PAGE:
A celebration of life - and death - in a play without words at the Lemon Tree

A celebration of life - and death - in a play without words at the Lemon Tree

Young, ambitious and highly successful Theatre Ad Infinitum bring their multi-award winning play without words Translunar Paradise, to Aberdeen’s Lemon Tree on Tuesday, October 22 as part of Luminate. 

A huge hit two-years running at the Edinburgh Fringe Festival, it has gone on to garner deserved acclaim and be seen by more than 50,000 people worldwide. 

Successes include selling out at the Barbican Mime Festival and during tours and performances worldwide. Translunar Paradise won awards at the Edinburgh Fringe Festival in both 2011 and 2012. 

Dealing with the complex emotions surrounding love, loss and ‘moving on’, the play is a celebration of a life shared. After his wife passes away, William escapes to a paradise of fantasy and past memories and, returning from beyond the grave, Rose revisits her widowed companion to perform one last act of love: to help him let go. . .

Both funny and sad - and exquisitely created - Translunar Paradise is told entirely without words and in their place are movement, haunting music and masks.  

This is a powerful and emotional tale of an old man who is confronted with solitude, but comforted by a rich tapestry of memories – from their courtship in the 40s, through the joys, trials and tribulations of their relationship spanning over 60 years.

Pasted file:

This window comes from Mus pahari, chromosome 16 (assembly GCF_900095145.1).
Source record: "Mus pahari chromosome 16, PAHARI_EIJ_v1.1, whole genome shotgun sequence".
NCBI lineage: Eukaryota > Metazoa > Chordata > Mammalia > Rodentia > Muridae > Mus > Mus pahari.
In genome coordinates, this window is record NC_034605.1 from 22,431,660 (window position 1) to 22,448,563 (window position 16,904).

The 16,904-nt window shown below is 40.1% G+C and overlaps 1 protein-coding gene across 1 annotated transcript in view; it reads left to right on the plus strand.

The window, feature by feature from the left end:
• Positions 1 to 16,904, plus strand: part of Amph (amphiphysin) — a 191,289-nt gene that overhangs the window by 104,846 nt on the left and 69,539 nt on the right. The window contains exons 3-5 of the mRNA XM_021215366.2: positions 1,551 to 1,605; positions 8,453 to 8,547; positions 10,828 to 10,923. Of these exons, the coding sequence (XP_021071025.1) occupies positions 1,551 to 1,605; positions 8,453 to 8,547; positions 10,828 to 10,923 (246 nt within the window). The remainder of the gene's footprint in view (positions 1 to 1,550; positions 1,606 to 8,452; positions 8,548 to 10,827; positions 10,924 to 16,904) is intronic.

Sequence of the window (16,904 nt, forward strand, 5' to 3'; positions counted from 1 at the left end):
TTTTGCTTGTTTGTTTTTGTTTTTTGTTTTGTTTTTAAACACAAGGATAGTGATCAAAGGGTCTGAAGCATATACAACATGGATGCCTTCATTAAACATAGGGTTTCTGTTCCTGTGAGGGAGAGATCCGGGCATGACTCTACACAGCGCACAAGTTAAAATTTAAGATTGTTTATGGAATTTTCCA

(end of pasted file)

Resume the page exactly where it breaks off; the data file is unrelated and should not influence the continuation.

Director George Mann says: “With this play, I wanted to explore something that had been part of my life for some time. My own experiences have taught me that death is very much a part of life, and aside from being sad and incredibly difficult to deal with, it is also a wonderful gift. 

“My father’s diagnosis with cancer was extremely hard but I also realized that each day until his death was to be cherished - it was an opportunity to appreciate our relationship, sort out our differences, and to say goodbye.

Translunar Paradise was inspired by such experiences and celebrates the beauty of love and companionship that exist both in life and in death.”

The production is an exciting departure from traditional physical theatre.

George continues: “What’s unusual is that we combine mask-work with puppetry and we tell this complex story using action to create the effect of ‘time travel’ by using hand-held masks to convey William and Rose as old people.  When we take the masks off, we’re the young William and Rose.  It’s a way of telling the story that audiences seem to just love.”

In 2013 Theatre Ad Infinitum premiered to great acclaim, Ballad of the Burning Star, a savagely humorous cabaret-style play about the enduring conflict between Israelis and Palestinians. A London run for Ballad of the Burning Star is being planned for 2014.

Tickets for Translunar Paradise are available online at www.boxofficeaberdeen.com, by phone at 01224 641122 and at Aberdeen Box Office at the Music Hall and His Majesty’s Theatre.

Posted on Monday 07 October

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